MALAYSIA: Silencing Freedom of Expression
The ASEAN Progressive Muslim Movement (APMM) is a civil society’s group that was formed as an outcome of a regional meeting of Southeast Asian human rights advocated held in Jakarta on 16-17 October 2009. The meeting was organized by conducted to examine how certain interpretations of Sharia laws are affecting the rights of the women in Muslim contexts in the region and undermining democratic institutions and processes in countries like Malaysia, Indonesia, the Mindanao region in the Philippines and Thailand. APMM has members or 30 person from 21 organization in ASEAN countries including some organization that are based in Jakarta such as Aceh Human’s Rights NGO Coalition, PEKKA, Solidaritas Perempuan, and SCN-CREST.
We, the APMM, have noted from various media reports that on February 25th 2010, the Selangor Islamic Religious Council (MAIS) has lodged a police report against Sisters in Islam (SIS) because of SIS’ press statement on the caning of three Muslim women that was announced to have taken place on February 9th 2010. This report by MAIS is one of six lodged against SIS and also against P. Gunasegaram, Managing Editor of the Malaysian newspaper, The Star for his article ‘Persuasion not Compulsion’ on February 19th 2010.
Update: Uncertain Role for Female Shariah Judges in Malaysia
KUALA LUMPUR — Women’s groups have applauded the recent appointment of two female judges to Islamic courts in , but its significance is not yet clear: The new judges will have to wait a month before finding out whether they will be prevented from hearing certain cases.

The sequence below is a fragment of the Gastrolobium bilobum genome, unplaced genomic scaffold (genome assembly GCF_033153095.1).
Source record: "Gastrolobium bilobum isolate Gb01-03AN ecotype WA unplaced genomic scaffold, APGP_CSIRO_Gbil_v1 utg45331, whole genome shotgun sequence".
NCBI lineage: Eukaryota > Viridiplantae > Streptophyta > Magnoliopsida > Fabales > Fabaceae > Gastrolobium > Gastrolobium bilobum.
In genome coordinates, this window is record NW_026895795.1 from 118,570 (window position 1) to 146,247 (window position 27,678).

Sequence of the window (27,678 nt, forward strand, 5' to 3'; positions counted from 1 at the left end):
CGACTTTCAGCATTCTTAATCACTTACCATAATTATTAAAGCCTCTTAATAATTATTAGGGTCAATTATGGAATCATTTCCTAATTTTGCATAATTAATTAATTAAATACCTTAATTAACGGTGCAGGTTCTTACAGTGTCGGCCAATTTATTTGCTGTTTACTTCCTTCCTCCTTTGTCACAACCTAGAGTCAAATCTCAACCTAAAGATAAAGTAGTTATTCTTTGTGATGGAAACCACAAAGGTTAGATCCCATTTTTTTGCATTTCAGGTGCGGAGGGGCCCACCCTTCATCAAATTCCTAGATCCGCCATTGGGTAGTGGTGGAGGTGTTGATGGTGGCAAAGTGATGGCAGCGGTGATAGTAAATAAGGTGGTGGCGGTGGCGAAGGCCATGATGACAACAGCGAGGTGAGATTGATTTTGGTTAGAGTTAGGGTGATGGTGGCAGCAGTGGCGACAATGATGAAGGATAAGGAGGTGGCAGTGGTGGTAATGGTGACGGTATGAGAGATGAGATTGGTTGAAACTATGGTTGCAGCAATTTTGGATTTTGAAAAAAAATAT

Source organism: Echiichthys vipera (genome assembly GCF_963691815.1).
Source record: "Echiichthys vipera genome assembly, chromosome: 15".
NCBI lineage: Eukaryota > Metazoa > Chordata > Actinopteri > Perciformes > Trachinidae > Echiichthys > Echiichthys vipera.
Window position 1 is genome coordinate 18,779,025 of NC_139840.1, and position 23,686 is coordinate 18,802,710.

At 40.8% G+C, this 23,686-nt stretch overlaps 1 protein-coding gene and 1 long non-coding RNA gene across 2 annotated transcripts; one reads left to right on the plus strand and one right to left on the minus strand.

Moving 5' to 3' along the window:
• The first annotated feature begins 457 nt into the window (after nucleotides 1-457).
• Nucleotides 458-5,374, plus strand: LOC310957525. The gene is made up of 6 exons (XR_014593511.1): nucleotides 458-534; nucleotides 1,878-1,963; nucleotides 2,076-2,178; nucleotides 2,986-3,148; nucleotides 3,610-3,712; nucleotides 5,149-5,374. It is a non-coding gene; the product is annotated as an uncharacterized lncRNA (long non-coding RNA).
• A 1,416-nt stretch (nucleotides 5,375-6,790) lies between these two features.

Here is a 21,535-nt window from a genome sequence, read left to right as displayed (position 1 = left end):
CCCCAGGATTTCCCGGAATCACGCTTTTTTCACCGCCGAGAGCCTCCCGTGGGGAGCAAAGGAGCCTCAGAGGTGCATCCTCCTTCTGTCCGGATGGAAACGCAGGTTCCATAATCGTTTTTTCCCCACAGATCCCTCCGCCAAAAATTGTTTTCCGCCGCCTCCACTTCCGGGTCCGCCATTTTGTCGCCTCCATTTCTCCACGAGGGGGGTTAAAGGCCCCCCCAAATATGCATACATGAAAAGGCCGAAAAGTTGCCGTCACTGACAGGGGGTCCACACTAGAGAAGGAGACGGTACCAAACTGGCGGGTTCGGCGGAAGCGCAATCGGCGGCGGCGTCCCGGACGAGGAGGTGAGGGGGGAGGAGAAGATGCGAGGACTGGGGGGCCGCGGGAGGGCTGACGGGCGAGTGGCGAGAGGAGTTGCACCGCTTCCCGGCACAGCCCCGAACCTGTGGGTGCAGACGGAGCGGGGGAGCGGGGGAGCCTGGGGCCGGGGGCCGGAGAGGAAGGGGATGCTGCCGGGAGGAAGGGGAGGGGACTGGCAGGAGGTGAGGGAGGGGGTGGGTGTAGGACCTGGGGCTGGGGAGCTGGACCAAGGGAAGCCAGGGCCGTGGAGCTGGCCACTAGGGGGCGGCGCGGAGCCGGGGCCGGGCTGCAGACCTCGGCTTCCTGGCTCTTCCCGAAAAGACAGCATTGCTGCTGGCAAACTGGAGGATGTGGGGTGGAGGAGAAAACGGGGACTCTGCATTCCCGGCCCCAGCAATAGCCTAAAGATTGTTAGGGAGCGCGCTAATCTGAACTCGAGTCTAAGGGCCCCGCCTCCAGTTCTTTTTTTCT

Malaysia appoints first female judges in Islamic courts
Malaysia: Islamic Courts Appoint First Female Judges
The decision by the Malaysian government to appoint women judges to its Islamic courts has been welcomed by Muslim feminist groups.
The group based in the Malaysian capital, Kuala Lumpur, told the BBC it had been pressing for this for many years.
The government said the new judges were part of its sharia reform efforts.
Malaysia runs two parallel legal systems - the civil courts for its non-Muslim citizens and the Islamic system.
"We've been calling for the appointment of women to the sharia courts since the late 1990s," said Ratna Osman, head of the legal unit of SIS, an influential Muslim women's group.
"When you have all male judges, there is some insensitivity - the more so when they are listenining to women's grievances," she said.
Malaysia: Muslim law terrorizes Malay women
The caning sentence given to a Muslim woman last year for drinking beer was a sign of the slow ‘talibanization’ of Malay society, says an Islamic expert.
Moral police need policing, too
Fearing public embarrassment, couples accused of infringing religious laws on morality often put themselves at risk of physical hurt, and even death.
WHEN a fatal accident happens, usually there will be an enquiry to find out the reasons behind it. Landslides may cause homes to be buried along with some occupants so an enquiry is needed to decide who is at fault and to be held responsible.
Or schoolchildren out on an excursion may wind up drowned and investigations must be done, not least to ensure such a tragedy never happens again.
UPDATE: MALAYSIA - Kartika's caning sentence commuted to community service
In a Press Statement issued by Sisters in Islam (SIS), the Malaysian women's group, one of the most well-known nongovernment groups in this Muslim-majority country, registered their happiness with the decision by Sultan of Pahang, Duli Yang Maha Mulia Tuanku Sultan Haji Ahmad Shah, to commute Kartika’s caning sentence to community service.
Malaysia: Religion Minister Rejects Child Marriage Reform
KUALA LUMPUR (AFP) - – Malaysia's religion minister on Tuesday defended Islamic laws that allow girls under 16 to marry, amid a controversy over two youngsters who were married off to middle-aged men.
Malaysia: Ban lifted on Sisters In Islam (SIS) book
KUALA LUMPUR: The SIS Forum (Malaysia) succeeded in throwing out the Home Minister’s order banning its 215-page book, Muslim Women and the Challenges of Islamic Extremism.
ASEAN Progressive Muslim Movement recommendations for 15th ASEAN Summit
Southeast Asia Muslim human rights advocates express concerns on the